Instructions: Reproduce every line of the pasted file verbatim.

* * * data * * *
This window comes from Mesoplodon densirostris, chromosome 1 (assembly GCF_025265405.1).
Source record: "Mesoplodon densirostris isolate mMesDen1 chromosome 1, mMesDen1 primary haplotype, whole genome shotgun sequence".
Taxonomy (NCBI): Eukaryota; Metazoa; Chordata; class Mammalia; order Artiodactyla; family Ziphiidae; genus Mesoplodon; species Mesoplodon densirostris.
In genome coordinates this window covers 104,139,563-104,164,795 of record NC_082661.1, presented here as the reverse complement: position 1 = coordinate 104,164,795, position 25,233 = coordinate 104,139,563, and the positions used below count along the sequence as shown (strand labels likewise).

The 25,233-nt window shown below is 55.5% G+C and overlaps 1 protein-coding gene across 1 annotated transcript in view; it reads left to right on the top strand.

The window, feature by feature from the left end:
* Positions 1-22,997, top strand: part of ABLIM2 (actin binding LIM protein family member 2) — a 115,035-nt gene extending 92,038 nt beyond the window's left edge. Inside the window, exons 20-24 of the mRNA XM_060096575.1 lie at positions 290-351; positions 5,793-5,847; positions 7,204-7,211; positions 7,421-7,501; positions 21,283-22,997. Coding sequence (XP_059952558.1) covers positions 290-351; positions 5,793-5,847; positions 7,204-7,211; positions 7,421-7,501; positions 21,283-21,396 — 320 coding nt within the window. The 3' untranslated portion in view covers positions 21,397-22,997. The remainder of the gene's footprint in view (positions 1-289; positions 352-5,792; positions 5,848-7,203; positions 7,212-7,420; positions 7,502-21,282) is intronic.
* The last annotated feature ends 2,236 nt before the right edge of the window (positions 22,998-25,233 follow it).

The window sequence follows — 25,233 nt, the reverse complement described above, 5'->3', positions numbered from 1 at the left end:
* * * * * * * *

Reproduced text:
This window comes from Mesoplodon densirostris, chromosome 1 (assembly GCF_025265405.1).
Source record: "Mesoplodon densirostris isolate mMesDen1 chromosome 1, mMesDen1 primary haplotype, whole genome shotgun sequence".
Taxonomy (NCBI): Eukaryota; Metazoa; Chordata; class Mammalia; order Artiodactyla; family Ziphiidae; genus Mesoplodon; species Mesoplodon densirostris.
In genome coordinates this window covers 104,139,563-104,164,795 of record NC_082661.1, presented here as the reverse complement: position 1 = coordinate 104,164,795, position 25,233 = coordinate 104,139,563, and the positions used below count along the sequence as shown (strand labels likewise).

The 25,233-nt window shown below is 55.5% G+C and overlaps 1 protein-coding gene across 1 annotated transcript in view; it reads left to right on the top strand.

The window, feature by feature from the left end:
* Positions 1-22,997, top strand: part of ABLIM2 (actin binding LIM protein family member 2) — a 115,035-nt gene extending 92,038 nt beyond the window's left edge. Inside the window, exons 20-24 of the mRNA XM_060096575.1 lie at positions 290-351; positions 5,793-5,847; positions 7,204-7,211; positions 7,421-7,501; positions 21,283-22,997. Coding sequence (XP_059952558.1) covers positions 290-351; positions 5,793-5,847; positions 7,204-7,211; positions 7,421-7,501; positions 21,283-21,396 — 320 coding nt within the window. The 3' untranslated portion in view covers positions 21,397-22,997. The remainder of the gene's footprint in view (positions 1-289; positions 352-5,792; positions 5,848-7,203; positions 7,212-7,420; positions 7,502-21,282) is intronic.
* The last annotated feature ends 2,236 nt before the right edge of the window (positions 22,998-25,233 follow it).

The window sequence follows — 25,233 nt, the reverse complement described above, 5'->3', positions numbered from 1 at the left end: